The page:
Like a slab of soft yellow margarine melting in the sun, this button is the double-cut variety. Face-up, the button looks like a pig's nose. Turn it over and it consists of an entirely different design with a row of three plain slats. This cheery example of Bakelite has a cartoonish innocence to it. I imagine that the kid who ran around with this button on his overalls, was also wearing a propeller beanie.

-Sherbert McGee   

Monday, December 14, 2015

The Redder the Better

Like a piece of hard candy under a cellophane wrapper, this is one of those hard-as-stone buttons with the peerless shine of genuine cherry Bakelite. Modern plastics in red just don't come close to this level of saccharine luminosity. When it comes to juicy buttons, you have to hand it to the 1920's. This particular eyeful is a prime example of why red Bakelite is my all-time favorite.

-Sherbert McGee 

Friday, December 11, 2015

Fabergé Rootbeer

What I love about this rootbeer button is the duality of the carved sides. To the right there is a crescent moon bearing eight horizontal slashes. To the left there is a mishmash of crisscross detail and an excess of rigorous whittling in the design. This button almost looks like a Swarovski glass production or something along the lines of a Fabergé invention. I look at this button and I see the garish adornment on a royal czar. Rootbeer Bakelite at its fanciest.

-Sherbert McGee

Thursday, December 10, 2015

Eternity Symbol?

When I look at this button I see a ring of worlds going around and around for ever and ever like a token of perpetuity. Or is it a caterpillar that's merged, head-on, into its own caboose? Buttons like this are open to interpretation. Also, I tried to count the circles and got dizzy while having flashbacks of the year I failed geometry in high school. This is a Bakelite button in the color known as creamed corn. That is all for today.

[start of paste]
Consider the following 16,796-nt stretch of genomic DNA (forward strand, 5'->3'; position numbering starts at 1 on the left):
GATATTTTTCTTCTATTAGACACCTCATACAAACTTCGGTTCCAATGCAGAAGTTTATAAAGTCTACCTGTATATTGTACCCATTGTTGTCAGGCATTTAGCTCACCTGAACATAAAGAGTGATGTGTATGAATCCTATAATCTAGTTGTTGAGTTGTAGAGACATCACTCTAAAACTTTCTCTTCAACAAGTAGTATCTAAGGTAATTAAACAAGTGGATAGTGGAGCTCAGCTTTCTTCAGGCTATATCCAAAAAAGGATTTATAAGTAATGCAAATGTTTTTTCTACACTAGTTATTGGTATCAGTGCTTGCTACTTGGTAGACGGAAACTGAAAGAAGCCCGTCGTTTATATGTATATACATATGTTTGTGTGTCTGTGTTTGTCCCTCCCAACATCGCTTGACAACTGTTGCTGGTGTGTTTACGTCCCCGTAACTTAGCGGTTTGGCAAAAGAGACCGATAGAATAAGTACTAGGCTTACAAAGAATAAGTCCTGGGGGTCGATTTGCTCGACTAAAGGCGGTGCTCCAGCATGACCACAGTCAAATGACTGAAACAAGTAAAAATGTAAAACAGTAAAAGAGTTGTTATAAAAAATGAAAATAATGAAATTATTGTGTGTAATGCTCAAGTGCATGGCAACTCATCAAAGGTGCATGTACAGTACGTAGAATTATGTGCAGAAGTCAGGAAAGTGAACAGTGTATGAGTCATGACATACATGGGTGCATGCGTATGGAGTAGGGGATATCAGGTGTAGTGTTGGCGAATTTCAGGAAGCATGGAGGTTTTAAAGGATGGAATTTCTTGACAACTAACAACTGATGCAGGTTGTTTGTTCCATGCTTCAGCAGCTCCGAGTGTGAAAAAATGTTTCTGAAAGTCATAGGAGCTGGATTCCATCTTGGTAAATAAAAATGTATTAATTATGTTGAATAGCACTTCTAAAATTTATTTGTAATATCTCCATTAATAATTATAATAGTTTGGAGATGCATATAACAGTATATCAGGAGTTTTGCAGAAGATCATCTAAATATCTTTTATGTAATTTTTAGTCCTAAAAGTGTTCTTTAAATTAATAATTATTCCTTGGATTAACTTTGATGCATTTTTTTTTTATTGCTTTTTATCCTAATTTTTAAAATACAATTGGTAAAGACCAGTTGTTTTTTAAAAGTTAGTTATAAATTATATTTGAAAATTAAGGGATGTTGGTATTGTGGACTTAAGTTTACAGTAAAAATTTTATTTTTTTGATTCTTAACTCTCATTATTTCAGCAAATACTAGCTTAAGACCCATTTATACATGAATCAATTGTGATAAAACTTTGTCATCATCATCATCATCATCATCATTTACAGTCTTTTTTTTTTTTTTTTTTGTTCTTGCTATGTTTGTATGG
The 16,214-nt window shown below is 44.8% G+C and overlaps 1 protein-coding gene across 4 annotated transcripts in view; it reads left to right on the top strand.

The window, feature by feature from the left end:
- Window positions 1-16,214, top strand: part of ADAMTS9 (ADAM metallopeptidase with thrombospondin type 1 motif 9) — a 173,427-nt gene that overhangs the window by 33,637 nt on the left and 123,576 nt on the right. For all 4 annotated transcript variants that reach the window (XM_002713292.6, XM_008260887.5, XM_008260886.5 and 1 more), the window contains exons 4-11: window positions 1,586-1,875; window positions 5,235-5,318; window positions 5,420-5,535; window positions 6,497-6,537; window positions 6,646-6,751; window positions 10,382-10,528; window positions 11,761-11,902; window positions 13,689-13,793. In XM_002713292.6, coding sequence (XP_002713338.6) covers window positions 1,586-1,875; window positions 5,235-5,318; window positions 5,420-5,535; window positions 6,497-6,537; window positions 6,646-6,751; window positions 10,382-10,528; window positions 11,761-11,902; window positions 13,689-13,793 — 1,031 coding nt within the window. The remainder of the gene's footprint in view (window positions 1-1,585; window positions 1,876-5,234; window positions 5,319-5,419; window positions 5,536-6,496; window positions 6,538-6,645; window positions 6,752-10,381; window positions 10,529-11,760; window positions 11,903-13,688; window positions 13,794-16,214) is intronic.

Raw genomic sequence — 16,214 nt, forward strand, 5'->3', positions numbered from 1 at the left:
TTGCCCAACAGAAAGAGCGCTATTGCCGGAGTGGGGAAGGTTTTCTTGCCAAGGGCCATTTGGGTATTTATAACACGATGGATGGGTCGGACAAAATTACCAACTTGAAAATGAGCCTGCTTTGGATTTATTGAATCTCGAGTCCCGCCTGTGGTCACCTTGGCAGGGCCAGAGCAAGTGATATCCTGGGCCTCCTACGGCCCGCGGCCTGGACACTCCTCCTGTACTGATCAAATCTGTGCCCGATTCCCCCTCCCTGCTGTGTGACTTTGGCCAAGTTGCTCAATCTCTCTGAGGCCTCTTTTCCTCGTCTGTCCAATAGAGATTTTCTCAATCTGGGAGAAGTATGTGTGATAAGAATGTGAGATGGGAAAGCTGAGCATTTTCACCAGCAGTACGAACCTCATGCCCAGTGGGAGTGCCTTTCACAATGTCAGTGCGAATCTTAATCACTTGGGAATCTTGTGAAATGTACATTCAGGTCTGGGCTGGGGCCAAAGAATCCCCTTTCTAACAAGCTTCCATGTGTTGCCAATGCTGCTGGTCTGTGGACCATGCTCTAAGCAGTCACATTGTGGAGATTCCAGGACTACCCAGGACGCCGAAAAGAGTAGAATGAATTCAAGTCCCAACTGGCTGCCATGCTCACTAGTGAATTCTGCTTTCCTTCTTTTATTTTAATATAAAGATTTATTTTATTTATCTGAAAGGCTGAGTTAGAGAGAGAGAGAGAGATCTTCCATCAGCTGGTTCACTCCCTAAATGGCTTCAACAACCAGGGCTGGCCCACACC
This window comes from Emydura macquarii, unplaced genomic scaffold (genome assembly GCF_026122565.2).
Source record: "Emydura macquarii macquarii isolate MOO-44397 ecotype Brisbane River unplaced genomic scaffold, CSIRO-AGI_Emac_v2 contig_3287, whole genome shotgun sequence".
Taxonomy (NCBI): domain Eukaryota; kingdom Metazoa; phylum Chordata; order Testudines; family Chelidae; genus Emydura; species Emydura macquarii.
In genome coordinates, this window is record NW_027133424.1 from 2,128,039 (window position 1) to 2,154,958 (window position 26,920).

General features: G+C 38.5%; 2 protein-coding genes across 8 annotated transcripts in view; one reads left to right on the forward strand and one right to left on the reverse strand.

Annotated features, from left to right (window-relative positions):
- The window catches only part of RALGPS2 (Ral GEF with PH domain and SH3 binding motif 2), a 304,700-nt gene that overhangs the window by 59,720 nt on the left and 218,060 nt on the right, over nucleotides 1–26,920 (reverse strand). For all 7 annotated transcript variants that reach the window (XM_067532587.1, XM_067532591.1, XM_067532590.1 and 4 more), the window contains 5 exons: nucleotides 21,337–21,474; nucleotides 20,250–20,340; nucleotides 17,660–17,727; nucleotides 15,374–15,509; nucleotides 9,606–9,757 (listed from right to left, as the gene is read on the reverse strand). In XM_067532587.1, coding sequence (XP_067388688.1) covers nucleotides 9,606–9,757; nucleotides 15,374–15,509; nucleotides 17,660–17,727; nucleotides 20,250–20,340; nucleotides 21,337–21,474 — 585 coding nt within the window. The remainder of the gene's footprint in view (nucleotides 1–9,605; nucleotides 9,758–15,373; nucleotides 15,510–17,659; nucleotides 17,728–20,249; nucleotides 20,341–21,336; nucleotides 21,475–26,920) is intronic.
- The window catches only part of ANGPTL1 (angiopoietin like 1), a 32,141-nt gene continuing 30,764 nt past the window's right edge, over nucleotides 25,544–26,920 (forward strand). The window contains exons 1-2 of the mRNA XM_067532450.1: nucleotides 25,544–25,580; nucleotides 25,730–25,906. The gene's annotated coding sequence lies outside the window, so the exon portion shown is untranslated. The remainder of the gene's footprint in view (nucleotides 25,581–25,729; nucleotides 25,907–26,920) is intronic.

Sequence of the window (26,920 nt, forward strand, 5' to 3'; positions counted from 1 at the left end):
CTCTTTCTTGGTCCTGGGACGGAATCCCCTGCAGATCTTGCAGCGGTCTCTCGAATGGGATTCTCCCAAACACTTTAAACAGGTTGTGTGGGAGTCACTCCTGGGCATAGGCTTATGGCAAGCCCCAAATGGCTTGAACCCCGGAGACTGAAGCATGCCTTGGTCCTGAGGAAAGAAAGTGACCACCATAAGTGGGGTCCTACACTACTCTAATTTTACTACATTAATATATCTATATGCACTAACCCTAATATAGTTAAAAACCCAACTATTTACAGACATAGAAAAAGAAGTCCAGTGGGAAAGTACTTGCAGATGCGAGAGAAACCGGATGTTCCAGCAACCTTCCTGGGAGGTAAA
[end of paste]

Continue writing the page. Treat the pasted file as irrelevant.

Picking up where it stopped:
-Sherbert McGee 

Wednesday, December 9, 2015

Deep Leaf, I Love You

With the autumn season coming to an end, I was mulling over my brown buttons the other day and decided to take a picture of this leafy champion. Brown Bakelite comes in many tonal variations, my favorite being this class of rich, fluent chocolate. Put a leaf on it and I'm satisfied. I love leaf designs and this one is super grooved in a lustrous eruption of carved detail. No doubt about it, this is one lucky button.

-Sherbert McGee

Tuesday, December 8, 2015

Toggle Tuesday: Apple Juice Pillars of Light

Last night while I was photographing these apple juice toggles, the sun began to set and for a few otherworldly minutes these buttons filled up with an almost supernatural light and began to glow like surreal party favors. Is it a case of Bakelite gone paranormal? Adding to the hoodoo, they remind me of earthy drums with an African vibe. What's more, even when they aren't gleaming like eerie talismans these primitively carved toggles emit a strange magic. Clink them together and they sound like two insightful shamans.